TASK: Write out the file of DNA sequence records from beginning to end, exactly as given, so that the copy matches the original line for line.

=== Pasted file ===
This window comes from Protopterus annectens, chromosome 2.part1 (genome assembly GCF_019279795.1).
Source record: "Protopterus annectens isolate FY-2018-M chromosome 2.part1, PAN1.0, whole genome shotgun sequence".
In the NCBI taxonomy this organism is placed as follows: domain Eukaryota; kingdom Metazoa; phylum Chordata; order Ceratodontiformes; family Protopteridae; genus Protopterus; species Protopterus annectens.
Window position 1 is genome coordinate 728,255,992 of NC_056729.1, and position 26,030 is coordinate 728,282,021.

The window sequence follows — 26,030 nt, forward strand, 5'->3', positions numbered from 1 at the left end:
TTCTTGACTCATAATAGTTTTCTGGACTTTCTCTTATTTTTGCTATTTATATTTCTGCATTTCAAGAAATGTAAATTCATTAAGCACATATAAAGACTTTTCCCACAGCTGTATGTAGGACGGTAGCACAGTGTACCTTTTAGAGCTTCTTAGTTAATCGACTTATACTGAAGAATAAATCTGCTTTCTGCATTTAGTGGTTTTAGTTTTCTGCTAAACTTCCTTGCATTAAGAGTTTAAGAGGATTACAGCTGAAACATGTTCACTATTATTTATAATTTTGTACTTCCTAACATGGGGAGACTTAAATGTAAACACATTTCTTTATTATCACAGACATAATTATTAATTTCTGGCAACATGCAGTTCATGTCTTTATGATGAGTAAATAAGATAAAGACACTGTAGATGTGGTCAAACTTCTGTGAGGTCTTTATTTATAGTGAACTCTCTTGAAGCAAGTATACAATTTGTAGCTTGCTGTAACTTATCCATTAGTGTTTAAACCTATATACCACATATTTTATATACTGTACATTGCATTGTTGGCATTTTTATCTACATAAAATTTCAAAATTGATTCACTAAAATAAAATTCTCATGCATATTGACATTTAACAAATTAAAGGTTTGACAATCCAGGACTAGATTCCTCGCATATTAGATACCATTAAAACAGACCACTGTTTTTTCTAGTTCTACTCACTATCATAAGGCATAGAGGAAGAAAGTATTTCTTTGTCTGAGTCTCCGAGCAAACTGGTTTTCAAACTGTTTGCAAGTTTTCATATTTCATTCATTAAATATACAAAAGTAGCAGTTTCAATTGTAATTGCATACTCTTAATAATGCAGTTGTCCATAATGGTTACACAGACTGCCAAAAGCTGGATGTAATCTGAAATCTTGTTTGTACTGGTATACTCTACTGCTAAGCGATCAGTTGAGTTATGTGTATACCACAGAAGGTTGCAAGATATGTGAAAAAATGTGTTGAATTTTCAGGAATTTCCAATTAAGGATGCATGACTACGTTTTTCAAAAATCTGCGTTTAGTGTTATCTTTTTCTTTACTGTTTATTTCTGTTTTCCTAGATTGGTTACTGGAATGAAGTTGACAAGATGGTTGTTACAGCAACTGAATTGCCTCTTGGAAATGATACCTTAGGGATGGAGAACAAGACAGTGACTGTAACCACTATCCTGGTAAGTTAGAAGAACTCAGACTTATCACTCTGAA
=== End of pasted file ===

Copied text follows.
This window comes from Protopterus annectens, chromosome 2.part1 (genome assembly GCF_019279795.1).
Source record: "Protopterus annectens isolate FY-2018-M chromosome 2.part1, PAN1.0, whole genome shotgun sequence".
In the NCBI taxonomy this organism is placed as follows: domain Eukaryota; kingdom Metazoa; phylum Chordata; order Ceratodontiformes; family Protopteridae; genus Protopterus; species Protopterus annectens.
Window position 1 is genome coordinate 728,255,992 of NC_056729.1, and position 26,030 is coordinate 728,282,021.

The window sequence follows — 26,030 nt, forward strand, 5'->3', positions numbered from 1 at the left end:
TTCTTGACTCATAATAGTTTTCTGGACTTTCTCTTATTTTTGCTATTTATATTTCTGCATTTCAAGAAATGTAAATTCATTAAGCACATATAAAGACTTTTCCCACAGCTGTATGTAGGACGGTAGCACAGTGTACCTTTTAGAGCTTCTTAGTTAATCGACTTATACTGAAGAATAAATCTGCTTTCTGCATTTAGTGGTTTTAGTTTTCTGCTAAACTTCCTTGCATTAAGAGTTTAAGAGGATTACAGCTGAAACATGTTCACTATTATTTATAATTTTGTACTTCCTAACATGGGGAGACTTAAATGTAAACACATTTCTTTATTATCACAGACATAATTATTAATTTCTGGCAACATGCAGTTCATGTCTTTATGATGAGTAAATAAGATAAAGACACTGTAGATGTGGTCAAACTTCTGTGAGGTCTTTATTTATAGTGAACTCTCTTGAAGCAAGTATACAATTTGTAGCTTGCTGTAACTTATCCATTAGTGTTTAAACCTATATACCACATATTTTATATACTGTACATTGCATTGTTGGCATTTTTATCTACATAAAATTTCAAAATTGATTCACTAAAATAAAATTCTCATGCATATTGACATTTAACAAATTAAAGGTTTGACAATCCAGGACTAGATTCCTCGCATATTAGATACCATTAAAACAGACCACTGTTTTTTCTAGTTCTACTCACTATCATAAGGCATAGAGGAAGAAAGTATTTCTTTGTCTGAGTCTCCGAGCAAACTGGTTTTCAAACTGTTTGCAAGTTTTCATATTTCATTCATTAAATATACAAAAGTAGCAGTTTCAATTGTAATTGCATACTCTTAATAATGCAGTTGTCCATAATGGTTACACAGACTGCCAAAAGCTGGATGTAATCTGAAATCTTGTTTGTACTGGTATACTCTACTGCTAAGCGATCAGTTGAGTTATGTGTATACCACAGAAGGTTGCAAGATATGTGAAAAAATGTGTTGAATTTTCAGGAATTTCCAATTAAGGATGCATGACTACGTTTTTCAAAAATCTGCGTTTAGTGTTATCTTTTTCTTTACTGTTTATTTCTGTTTTCCTAGATTGGTTACTGGAATGAAGTTGACAAGATGGTTGTTACAGCAACTGAATTGCCTCTTGGAAATGATACCTTAGGGATGGAGAACAAGACAGTGACTGTAACCACTATCCTGGTAAGTTAGAAGAACTCAGACTTATCACTCTGAA